The TRED-HF trial considerably narrowed the population deemed as being low risk for heart failure relapse following the withdrawal of guideline-directed medical therapy (GDMT). However, several key subgroups were underrepresented and some patients may still wish to attempt GDMT withdrawal, especially in the setting of adverse effects or excess costs. In this post, we explore three questions that can be used to guide a shared decision-making process regarding GDMT withdrawal.
Boxed warnings appear in the product labeling for several cardiac medications. The purpose of a boxed warning is to minimize the risk of harm. In this second part of a two-part series, we’ll review the literature that led to the boxed warnings for edoxaban (Savaysa), prasugrel (Effient) and ticagrelor (Brilinta), along with practical considerations for their use.
Boxed warnings appear in the product labeling for several cardiac medications. The purpose of a BW is to minimize the risk of harm. In this two-part blog series, we’ll review the literature that led to the BWs for cilostazol (Pletal), dofetilide (Tikosyn), edoxaban (Savaysa), prasugrel (Effient) and ticagrelor (Brilinta), along with practical considerations for each. Cilostazol and dofetilide will be discussed in this first post of the series.
The recent results of The Intracoronary Stenting and Antithrombotic Regimen: Rapid Early Action for Coronary Treatment (ISAR-REACT) 5 trial have, to say the least, brought into question the notion that ticagrelor is a superior P2Y12 inhibitor in patients with ACS. This blog will briefly review the results of ISAR-REACT 5, but more importantly outline key considerations for the use of prasugrel in clinical practice.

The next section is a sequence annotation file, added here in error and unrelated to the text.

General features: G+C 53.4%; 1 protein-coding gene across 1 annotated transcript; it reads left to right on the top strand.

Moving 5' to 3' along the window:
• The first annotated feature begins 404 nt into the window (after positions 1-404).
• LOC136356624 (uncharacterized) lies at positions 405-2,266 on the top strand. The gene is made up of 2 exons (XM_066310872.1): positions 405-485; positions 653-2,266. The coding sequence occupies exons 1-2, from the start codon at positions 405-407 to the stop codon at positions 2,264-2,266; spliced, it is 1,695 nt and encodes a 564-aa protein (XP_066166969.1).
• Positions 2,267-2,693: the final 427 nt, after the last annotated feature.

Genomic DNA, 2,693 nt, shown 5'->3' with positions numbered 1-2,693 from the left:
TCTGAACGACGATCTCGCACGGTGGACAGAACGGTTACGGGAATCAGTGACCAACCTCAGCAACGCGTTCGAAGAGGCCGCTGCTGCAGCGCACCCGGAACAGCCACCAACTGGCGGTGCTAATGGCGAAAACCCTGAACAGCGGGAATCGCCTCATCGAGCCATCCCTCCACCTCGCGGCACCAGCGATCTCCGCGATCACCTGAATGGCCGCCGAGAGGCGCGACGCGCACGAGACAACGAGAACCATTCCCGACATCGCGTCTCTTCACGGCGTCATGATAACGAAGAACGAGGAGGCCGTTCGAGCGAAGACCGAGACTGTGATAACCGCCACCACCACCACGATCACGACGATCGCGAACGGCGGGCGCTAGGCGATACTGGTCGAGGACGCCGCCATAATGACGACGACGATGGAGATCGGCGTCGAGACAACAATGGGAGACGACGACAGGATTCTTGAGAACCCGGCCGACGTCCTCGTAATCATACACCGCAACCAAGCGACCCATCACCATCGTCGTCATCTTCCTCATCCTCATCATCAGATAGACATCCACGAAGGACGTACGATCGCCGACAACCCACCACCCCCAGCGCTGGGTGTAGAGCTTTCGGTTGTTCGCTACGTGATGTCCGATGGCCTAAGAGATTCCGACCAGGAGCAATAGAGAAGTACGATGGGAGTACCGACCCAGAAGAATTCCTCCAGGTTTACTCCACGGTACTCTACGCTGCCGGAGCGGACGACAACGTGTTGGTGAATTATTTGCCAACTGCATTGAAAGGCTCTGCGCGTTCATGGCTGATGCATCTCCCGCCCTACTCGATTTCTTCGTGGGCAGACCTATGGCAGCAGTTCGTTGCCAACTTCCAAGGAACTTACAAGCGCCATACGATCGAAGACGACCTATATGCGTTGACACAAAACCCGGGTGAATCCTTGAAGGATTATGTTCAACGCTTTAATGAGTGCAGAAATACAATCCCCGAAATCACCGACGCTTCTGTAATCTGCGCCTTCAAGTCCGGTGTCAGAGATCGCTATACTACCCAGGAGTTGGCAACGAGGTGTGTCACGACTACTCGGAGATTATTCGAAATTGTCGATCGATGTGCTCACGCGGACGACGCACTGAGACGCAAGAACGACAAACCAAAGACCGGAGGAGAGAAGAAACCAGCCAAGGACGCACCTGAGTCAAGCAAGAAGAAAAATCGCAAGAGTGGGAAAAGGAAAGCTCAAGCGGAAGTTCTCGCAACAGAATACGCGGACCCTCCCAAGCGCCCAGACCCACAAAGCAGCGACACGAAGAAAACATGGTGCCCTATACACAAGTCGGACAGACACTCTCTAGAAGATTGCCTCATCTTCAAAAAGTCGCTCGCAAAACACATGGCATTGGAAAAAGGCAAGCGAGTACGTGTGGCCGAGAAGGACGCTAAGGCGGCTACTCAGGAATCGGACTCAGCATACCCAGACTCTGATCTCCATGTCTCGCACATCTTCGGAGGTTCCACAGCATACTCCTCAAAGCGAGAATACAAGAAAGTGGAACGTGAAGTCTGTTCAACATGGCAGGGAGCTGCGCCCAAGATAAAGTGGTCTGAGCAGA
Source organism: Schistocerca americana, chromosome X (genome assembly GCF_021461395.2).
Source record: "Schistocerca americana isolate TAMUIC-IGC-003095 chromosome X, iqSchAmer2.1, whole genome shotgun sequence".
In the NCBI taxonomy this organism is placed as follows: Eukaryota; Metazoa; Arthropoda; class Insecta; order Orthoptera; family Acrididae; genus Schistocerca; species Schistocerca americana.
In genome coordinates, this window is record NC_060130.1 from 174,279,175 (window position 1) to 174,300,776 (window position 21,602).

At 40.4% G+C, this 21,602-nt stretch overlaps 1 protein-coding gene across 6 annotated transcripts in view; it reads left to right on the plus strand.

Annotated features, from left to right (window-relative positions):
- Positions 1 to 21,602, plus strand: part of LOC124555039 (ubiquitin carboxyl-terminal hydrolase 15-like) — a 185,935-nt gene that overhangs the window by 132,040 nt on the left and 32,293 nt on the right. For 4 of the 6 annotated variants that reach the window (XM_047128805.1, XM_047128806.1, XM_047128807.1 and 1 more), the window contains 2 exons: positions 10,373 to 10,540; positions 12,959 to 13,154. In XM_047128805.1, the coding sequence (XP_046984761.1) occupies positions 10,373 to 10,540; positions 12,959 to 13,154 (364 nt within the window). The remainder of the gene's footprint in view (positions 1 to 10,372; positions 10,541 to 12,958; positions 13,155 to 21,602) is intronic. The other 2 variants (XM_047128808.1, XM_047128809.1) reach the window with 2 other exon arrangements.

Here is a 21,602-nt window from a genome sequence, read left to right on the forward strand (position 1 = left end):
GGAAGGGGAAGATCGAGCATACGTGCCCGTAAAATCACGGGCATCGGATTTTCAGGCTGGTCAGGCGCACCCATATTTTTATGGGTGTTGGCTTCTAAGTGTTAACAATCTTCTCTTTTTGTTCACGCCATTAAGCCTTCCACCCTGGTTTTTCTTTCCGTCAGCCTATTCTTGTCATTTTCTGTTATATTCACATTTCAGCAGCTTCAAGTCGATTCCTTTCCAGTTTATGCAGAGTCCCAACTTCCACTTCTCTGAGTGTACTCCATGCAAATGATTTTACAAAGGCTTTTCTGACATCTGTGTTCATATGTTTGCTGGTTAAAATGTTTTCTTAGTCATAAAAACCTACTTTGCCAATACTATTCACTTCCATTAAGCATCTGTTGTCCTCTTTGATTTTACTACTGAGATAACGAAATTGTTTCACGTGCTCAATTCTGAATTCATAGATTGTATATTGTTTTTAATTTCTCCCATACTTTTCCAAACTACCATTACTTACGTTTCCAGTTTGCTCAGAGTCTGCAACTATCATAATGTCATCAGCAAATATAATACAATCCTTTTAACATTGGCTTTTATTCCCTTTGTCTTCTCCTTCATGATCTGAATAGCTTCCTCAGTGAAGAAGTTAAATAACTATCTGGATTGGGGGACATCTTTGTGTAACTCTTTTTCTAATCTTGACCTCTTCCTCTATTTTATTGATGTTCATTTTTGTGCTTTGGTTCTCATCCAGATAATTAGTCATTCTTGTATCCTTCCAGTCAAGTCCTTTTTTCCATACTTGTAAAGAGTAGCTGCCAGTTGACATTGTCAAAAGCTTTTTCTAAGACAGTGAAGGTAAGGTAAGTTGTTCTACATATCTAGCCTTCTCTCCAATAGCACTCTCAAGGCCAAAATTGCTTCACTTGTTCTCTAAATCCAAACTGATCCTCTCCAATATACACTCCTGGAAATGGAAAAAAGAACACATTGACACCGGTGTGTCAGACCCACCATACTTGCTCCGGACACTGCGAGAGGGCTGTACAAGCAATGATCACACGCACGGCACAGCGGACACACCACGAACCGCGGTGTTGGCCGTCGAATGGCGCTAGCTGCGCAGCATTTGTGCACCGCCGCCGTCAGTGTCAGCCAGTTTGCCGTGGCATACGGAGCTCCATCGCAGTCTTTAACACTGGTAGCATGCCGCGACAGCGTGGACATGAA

Atrial fibrillation (AF) and heart failure with reduced ejection fraction (HFrEF) often occur concomitantly. Despite this, optimal treatment strategies remain unclear. Current rate and rhythm control pharmacotherapy options present challenges when used in patients with HFrEF. In this blog, we cover 3 clinical pearls to consider for acute management of AF in patients with HFrEF.
When it comes to triple therapy, the totality of the evidence strongly suggests “less is more”. While many practitioners have been quick to adopt dual antithrombotic therapy, it is important to consider the external validity of these trials and how we apply them to our patients. In this blog, Dr. Noel offers 3 considerations that require careful reflection before throwing in the towel on triple therapy.
Part III of this three part series focuses on the role of warfarin in end stage renal disease (ESRD). Is it time to retire warfarin for anticoagulation in patients with ESRD and atrial fibrillation (AF)? Are there supporting data for warfarin in patients with ESRD? How does it compare to apixaban? Check out the blog for full details and answers to these questions.
Part II of this three part series focuses on apixaban in end stage renal disease. Is it safe? How does it compare to warfarin? What dose should you use? Check out the blog for full details and answers to these questions.
Unsure how to handle the angiotensin II receptor blocker recalls? Check out our table of comparable doses to select an appropriate alternative!
Selecting the best anticoagulation strategy for patients with end stage renal disease and atrial fibrillation remains controversial. In this three part series, we will explore potential strategies that seek to balance the risk of stroke with adverse effects in patients with end stage renal disease and atrial fibrillation. In Part 1 of this series, we will discuss the risks of anticoagulation and provide a compelling argument for avoiding anticoagulation. The role of direct oral anticoagulants and warfarin in this patient population will be reviewed in Parts 2 and 3, respectively.